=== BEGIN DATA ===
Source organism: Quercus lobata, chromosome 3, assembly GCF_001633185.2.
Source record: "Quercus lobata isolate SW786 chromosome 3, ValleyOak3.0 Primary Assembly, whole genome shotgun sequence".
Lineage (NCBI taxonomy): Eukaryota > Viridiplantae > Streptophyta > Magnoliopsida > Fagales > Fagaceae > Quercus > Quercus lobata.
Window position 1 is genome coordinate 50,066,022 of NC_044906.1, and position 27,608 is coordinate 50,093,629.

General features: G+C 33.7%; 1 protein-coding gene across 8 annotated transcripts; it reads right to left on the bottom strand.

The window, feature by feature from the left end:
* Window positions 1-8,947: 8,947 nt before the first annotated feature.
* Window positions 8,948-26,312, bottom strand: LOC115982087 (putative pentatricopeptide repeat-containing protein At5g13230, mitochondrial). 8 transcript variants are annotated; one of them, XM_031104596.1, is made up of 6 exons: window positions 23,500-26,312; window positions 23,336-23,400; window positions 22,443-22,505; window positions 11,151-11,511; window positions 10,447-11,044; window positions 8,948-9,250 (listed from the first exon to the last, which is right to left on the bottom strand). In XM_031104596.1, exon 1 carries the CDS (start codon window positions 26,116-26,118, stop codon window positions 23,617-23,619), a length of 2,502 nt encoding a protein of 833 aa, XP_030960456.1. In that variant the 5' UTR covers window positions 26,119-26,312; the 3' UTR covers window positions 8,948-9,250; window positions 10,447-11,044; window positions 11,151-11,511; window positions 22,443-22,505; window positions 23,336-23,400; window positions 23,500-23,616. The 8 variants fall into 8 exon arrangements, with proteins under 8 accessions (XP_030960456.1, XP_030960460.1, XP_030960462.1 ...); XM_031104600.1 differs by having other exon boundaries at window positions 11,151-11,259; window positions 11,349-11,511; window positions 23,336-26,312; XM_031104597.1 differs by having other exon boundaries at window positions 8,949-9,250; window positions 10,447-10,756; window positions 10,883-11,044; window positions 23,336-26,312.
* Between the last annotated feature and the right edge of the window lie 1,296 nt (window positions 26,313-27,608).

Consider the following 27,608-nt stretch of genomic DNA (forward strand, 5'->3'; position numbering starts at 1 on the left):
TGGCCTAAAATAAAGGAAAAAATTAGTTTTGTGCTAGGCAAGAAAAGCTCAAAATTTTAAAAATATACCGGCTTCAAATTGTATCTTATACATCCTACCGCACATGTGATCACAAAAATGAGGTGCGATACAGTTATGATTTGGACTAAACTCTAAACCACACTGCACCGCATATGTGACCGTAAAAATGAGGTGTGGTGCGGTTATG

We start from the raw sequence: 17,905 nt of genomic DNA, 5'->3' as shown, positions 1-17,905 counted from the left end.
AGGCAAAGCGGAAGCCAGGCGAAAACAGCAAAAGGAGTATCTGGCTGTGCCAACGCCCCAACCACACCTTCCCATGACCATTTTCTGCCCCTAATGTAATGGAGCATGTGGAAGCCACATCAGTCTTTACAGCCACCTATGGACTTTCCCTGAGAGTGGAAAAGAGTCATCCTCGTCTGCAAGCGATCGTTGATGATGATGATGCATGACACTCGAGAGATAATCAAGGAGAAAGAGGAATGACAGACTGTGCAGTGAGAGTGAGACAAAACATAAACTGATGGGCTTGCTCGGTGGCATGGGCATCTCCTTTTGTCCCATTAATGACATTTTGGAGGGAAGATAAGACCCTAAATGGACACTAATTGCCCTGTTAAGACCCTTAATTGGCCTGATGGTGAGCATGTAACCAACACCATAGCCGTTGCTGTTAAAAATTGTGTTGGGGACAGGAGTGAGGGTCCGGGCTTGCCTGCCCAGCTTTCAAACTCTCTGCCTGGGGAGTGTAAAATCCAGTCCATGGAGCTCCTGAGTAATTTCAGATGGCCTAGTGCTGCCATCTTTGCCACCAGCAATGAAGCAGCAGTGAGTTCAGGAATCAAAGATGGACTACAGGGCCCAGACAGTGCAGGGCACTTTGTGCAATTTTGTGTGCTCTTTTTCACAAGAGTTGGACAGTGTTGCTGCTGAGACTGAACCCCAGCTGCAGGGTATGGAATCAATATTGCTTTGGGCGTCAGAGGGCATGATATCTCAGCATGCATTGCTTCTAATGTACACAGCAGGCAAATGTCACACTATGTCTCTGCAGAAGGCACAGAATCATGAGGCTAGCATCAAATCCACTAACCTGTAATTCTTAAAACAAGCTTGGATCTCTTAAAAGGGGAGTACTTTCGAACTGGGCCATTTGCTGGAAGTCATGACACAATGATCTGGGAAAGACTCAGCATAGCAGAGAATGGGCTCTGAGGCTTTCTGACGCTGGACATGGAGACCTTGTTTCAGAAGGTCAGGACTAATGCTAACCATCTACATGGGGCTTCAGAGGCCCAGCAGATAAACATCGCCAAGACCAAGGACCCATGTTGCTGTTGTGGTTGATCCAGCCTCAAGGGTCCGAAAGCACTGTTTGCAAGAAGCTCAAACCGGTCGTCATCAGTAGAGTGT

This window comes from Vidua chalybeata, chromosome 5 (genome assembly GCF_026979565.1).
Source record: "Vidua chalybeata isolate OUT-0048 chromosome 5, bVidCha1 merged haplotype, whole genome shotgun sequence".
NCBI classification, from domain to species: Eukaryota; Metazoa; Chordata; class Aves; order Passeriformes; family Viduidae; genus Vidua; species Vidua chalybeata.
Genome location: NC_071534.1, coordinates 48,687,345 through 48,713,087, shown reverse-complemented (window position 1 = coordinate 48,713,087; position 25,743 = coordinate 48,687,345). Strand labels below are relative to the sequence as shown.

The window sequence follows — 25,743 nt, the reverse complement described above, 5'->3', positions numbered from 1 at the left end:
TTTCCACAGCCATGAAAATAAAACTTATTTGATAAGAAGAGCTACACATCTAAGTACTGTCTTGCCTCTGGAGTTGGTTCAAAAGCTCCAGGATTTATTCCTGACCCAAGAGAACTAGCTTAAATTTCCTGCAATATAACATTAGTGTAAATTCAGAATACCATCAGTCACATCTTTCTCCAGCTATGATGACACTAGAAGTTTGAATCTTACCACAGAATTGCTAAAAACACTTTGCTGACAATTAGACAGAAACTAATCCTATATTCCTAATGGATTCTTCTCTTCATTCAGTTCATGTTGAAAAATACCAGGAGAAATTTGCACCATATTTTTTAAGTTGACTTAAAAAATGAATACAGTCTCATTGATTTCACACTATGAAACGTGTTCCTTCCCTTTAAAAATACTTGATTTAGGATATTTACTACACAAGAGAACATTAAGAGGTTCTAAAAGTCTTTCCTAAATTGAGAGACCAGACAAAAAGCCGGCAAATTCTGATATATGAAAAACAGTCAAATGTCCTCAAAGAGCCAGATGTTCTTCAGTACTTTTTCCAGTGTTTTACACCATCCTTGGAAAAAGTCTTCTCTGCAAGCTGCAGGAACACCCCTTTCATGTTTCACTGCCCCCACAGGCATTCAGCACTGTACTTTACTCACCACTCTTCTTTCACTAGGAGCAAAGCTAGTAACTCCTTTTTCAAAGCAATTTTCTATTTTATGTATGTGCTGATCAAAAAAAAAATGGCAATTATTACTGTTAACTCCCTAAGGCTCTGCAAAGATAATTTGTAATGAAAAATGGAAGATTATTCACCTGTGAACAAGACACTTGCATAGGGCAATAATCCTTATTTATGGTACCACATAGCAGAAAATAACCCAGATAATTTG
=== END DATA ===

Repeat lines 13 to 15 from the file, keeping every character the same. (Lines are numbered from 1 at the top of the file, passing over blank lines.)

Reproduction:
AGGCAAAGCGGAAGCCAGGCGAAAACAGCAAAAGGAGTATCTGGCTGTGCCAACGCCCCAACCACACCTTCCCATGACCATTTTCTGCCCCTAATGTAATGGAGCATGTGGAAGCCACATCAGTCTTTACAGCCACCTATGGACTTTCCCTGAGAGTGGAAAAGAGTCATCCTCGTCTGCAAGCGATCGTTGATGATGATGATGCATGACACTCGAGAGATAATCAAGGAGAAAGAGGAATGACAGACTGTGCAGTGAGAGTGAGACAAAACATAAACTGATGGGCTTGCTCGGTGGCATGGGCATCTCCTTTTGTCCCATTAATGACATTTTGGAGGGAAGATAAGACCCTAAATGGACACTAATTGCCCTGTTAAGACCCTTAATTGGCCTGATGGTGAGCATGTAACCAACACCATAGCCGTTGCTGTTAAAAATTGTGTTGGGGACAGGAGTGAGGGTCCGGGCTTGCCTGCCCAGCTTTCAAACTCTCTGCCTGGGGAGTGTAAAATCCAGTCCATGGAGCTCCTGAGTAATTTCAGATGGCCTAGTGCTGCCATCTTTGCCACCAGCAATGAAGCAGCAGTGAGTTCAGGAATCAAAGATGGACTACAGGGCCCAGACAGTGCAGGGCACTTTGTGCAATTTTGTGTGCTCTTTTTCACAAGAGTTGGACAGTGTTGCTGCTGAGACTGAACCCCAGCTGCAGGGTATGGAATCAATATTGCTTTGGGCGTCAGAGGGCATGATATCTCAGCATGCATTGCTTCTAATGTACACAGCAGGCAAATGTCACACTATGTCTCTGCAGAAGGCACAGAATCATGAGGCTAGCATCAAATCCACTAACCTGTAATTCTTAAAACAAGCTTGGATCTCTTAAAAGGGGAGTACTTTCGAACTGGGCCATTTGCTGGAAGTCATGACACAATGATCTGGGAAAGACTCAGCATAGCAGAGAATGGGCTCTGAGGCTTTCTGACGCTGGACATGGAGACCTTGTTTCAGAAGGTCAGGACTAATGCTAACCATCTACATGGGGCTTCAGAGGCCCAGCAGATAAACATCGCCAAGACCAAGGACCCATGTTGCTGTTGTGGTTGATCCAGCCTCAAGGGTCCGAAAGCACTGTTTGCAAGAAGCTCAAACCGGTCGTCATCAGTAGAGTGT

This window comes from Vidua chalybeata, chromosome 5 (genome assembly GCF_026979565.1).
Source record: "Vidua chalybeata isolate OUT-0048 chromosome 5, bVidCha1 merged haplotype, whole genome shotgun sequence".